Two Wheels One Love

  10. #10
    Senior Member EKW in DC's Avatar
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    Quote Originally Posted by TurbineBlade View Post
    Hey, with fall not too far off now I was thinking about transporting a large stanley thermos (or something similar) on my commutes.

    I ride a Surly LHT with a wald front basket where I usuall stuff my backpack and strap it down with bungee cords. I'm thinking I could squeeze one in there, but it would rattle like a shopping cart.

    Just wondering if anyone has found a creative solution
    Could you wrap it in a sheet of packing foam? We even have some foam around here in our office that's open only on side, forming sort of a pocket. I think these pocket like pieces of foam are also available as packing/moving materials (for glasses and plates, etc.) Not sure where you can buy it, but it seems like a Thermos wrapped in one of those pockets wouldn't rattle against the basket, and I assume the foam is cheap.

    Similarly, a pocket like object made of thicker fabric (sewed from the leg of an old pair of jeans, a big sock, etc.) would probably have a similar effect.

  11. #11
    GATC
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    I have a few rotating travel cups, 12", rotating lid. I have a stainless bottle cage that I can bend to fit whatever is the cup I am using at the time.

    My current main one is coke-bottle-y like this one:



    Actually it's more hour-glass than coke bottle, but whatever.

    When that's done I switch to tea that I make at the office.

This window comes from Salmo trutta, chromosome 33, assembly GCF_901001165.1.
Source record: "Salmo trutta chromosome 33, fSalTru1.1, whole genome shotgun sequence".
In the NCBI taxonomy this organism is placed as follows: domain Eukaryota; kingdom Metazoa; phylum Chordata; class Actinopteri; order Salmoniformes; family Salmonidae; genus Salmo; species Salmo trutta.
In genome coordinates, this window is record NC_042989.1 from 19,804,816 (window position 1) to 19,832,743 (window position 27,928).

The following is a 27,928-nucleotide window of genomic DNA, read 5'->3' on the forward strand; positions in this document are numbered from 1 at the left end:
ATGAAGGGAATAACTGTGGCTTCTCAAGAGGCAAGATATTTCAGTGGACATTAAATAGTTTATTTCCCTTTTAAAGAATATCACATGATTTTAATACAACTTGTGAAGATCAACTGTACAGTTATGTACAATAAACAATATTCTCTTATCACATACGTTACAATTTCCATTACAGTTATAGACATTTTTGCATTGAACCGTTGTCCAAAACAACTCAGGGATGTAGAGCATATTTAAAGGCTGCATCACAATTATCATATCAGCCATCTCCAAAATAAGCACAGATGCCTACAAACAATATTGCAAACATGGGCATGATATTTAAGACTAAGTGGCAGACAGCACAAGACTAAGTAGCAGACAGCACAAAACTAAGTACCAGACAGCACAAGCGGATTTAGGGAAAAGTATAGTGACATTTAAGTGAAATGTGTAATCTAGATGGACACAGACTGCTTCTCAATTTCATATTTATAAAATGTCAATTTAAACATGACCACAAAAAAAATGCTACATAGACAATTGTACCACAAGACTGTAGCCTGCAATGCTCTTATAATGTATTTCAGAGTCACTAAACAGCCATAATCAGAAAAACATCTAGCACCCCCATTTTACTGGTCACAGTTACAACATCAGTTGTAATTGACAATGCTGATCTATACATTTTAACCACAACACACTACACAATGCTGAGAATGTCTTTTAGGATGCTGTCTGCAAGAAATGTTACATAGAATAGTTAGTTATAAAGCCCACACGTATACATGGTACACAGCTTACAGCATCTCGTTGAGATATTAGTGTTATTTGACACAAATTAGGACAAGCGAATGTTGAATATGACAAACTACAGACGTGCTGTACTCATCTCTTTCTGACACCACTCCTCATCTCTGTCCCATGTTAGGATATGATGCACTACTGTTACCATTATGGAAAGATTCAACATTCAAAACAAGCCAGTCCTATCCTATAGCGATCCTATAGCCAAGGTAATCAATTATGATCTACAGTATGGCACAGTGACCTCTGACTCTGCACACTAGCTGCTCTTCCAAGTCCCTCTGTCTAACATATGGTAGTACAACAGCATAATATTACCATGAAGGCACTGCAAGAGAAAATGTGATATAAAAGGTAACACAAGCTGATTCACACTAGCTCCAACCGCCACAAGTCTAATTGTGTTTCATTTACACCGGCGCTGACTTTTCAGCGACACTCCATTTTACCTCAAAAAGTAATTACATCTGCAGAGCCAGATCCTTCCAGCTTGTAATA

12. #12
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    Quote Originally Posted by Mr IGH View Post
    Soma has a dedicated thermos/holder:
    http://www.somafab.com/morningrush.html
    My wife has one of these on her cruiser bike, and carries an insulated coffee mug in it. She loves it.

  13. #13
    Fat Guy Rolling dcrowell's Avatar
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    I drink a lot of coffee. I make a full ten-cup pot, and put it in my large Thermos. I strap that and my large insulated lunch bag on the rear rack with bungie straps. Look at the last two pictures here.

    If the bungies are tight, I don't get any rattle, unless I hit a pothole.
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  14. #14
    CRIKEY!!!!!!! Cyclaholic's Avatar
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    Quote Originally Posted by AdamDZ View Post
    Sorry, I'm caffeine free, can't help ya
    No such thing as caffeine free, only caffeine deprived.

    My thermos rides in one of the panniers.

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    Quote Originally Posted by TurbineBlade View Post
    ...I was thinking about transporting a large stanley thermos...I'm thinking I could squeeze one in there, but it would rattle like a shopping cart.
    Slip it into a sock or two. Or make a sleeve for it out of an old sweater arm or similar such thing.

  16. #16
    Intrepid Bicycle Commuter AlmostGreenGuy's Avatar
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    I use a 20oz insulated Klean Kanteen. It fits perfectly in your standard bicycle bottle cage.



  17. #17
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    Thermos Backpack obviously.